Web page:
left biblioblography: The Sound Of One Hand Crapping: Buddhist Violence?

Saturday, April 27, 2013

The Sound Of One Hand Crapping: Buddhist Violence?

Cross posted @ the Atheist Oasis

enlightenmentraceIf you meet the Buddha in the road, kill the Buddha.” – Old Zen saying.

Mostly, atheists rail against the Western religions because we are far more familiarized with their patriarchal nonsense, and we grew up around those specific religions. As a rule (myself among the guilty), we tend to romanticize the Eastern religions due to lack of familiarity and/or hesitance because we not quite rubbing shoulders with them. Buddhists for instance, don’t knock on our doors and pass out tracts. They tend as a rule (or appear to be) less aggressive, and actually somewhat more peaceful.

But whenever you get large crowds of any ideology, there are always exceptions.

For instance:

Video shows Burmese police standing by as Buddhists attack Muslims

Video footage has emerged showing Burmese police standing by as Buddhist mobs wielding sticks and swords attack Muslims in Meikhtila – where last month more than 40 people were killed and 12,000 displaced – on the same day that the EU is expected to permanently lift all sanctions against the country.

The footage, apparently shot by police officers, shows Buddhist crowds looting and ransacking a Muslim jewelry shop, cheering when Muslims are attacked, and setting fire to mosques and houses. Later, a man who has been set alight and is believed to be Muslim can be seen lying in the road, surrounded by a crowd of people. "Pour water on him," a man in the crowd commands. "Let him die," shouts another. "No water for him."

Both Buddhist monks and police can be seen through much of the footage – the monks often taking part in the violence, the police watching immobile as it progresses.

Much as I detest the religion of Islam, this is simply unacceptable. Blind mob fury is not a solution for anyone – in such instances, innocents are inevitably targeted and harmed.

How did this come about?

Meet the Burmese ‘Bin Laden’:

Buddhist monk uses racism and rumours to spread hatred in Burma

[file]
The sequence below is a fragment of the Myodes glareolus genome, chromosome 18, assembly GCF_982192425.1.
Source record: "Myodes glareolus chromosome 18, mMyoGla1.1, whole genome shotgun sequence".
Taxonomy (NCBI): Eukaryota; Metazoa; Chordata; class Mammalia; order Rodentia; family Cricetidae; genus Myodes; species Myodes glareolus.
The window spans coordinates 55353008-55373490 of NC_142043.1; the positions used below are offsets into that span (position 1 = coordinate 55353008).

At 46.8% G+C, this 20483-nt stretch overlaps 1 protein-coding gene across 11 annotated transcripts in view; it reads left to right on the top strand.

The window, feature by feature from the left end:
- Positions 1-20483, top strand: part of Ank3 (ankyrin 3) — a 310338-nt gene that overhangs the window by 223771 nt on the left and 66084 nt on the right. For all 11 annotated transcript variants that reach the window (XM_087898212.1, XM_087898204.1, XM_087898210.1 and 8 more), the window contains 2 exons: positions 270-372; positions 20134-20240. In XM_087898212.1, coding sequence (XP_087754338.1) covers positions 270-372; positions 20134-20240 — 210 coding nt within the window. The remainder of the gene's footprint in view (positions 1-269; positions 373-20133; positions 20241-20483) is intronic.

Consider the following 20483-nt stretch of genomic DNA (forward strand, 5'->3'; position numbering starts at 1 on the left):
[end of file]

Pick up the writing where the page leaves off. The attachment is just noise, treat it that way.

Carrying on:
His name is Wirathu, he calls himself the "Burmese Bin Laden" and he is a Buddhist monk who is stoking religious hatred across Burma.

The saffron-robed 45-year-old regularly shares his hate-filled rants through DVD and social media, in which he warns against Muslims who "target innocent young Burmese girls and rape them", and "indulge in cronyism".

To ears untrained in the Burmese language, his sermons seem steady and calm – almost trance-like – with Wirathu rocking back and forth, eyes downcast. Translate his softly spoken words, however, and it becomes clear how his paranoia and fear, muddled with racist stereotypes and unfounded rumours, have helped to incite violence and spread misinformation in a nation still stumbling towards democracy.

"We are being raped in every town, being sexually harassed in every town, being ganged up on and bullied in every town," Wirathu recently told the Guardian, speaking from the Masoeyein monastery in Mandalay where he is based.

"In every town, there is a crude and savage Muslim majority."

It would be easy to disregard Wirathu as a misinformed monk with militant views, were it not for his popularity. Presiding over some 2,500 monks at this respected monastery, Wirathu has thousands of followers on Facebook and his YouTube videos have been watched tens of thousands of times.

The increasing openness of Burma, which was once tightly controlled under a military junta, has seen a wave of anti-Muslim sentiment spread across the 60 million-strong Buddhist majority – and Wirathu is behind much of it.

It’s difficult to get at the root of this – on one hand, there has been at least one instance where one woman was raped and killed by 3 Muslim men, but on the other hand, how many times has this occurred? We all know Islam is a rape culture (how they treat their women strongly indicates this), but saying all Muslim men are rapists is unfair unless there is sufficient evidence to say otherwise. It sounds as if it has been going on for some time, but Myanmar is not likely to be indulging those details anytime soon.

There is also the troubling fact that there is a long history of anti-Muslim violence in Burma.

Much as I detest the religion of Islam, I am a big proponent of fairness and justice to all. Ideological bigotry and bullying shouldn’t be inflicted on anyone, in my book. Beliefs are subject to annihilation, but not lives.

Till the next post, then.

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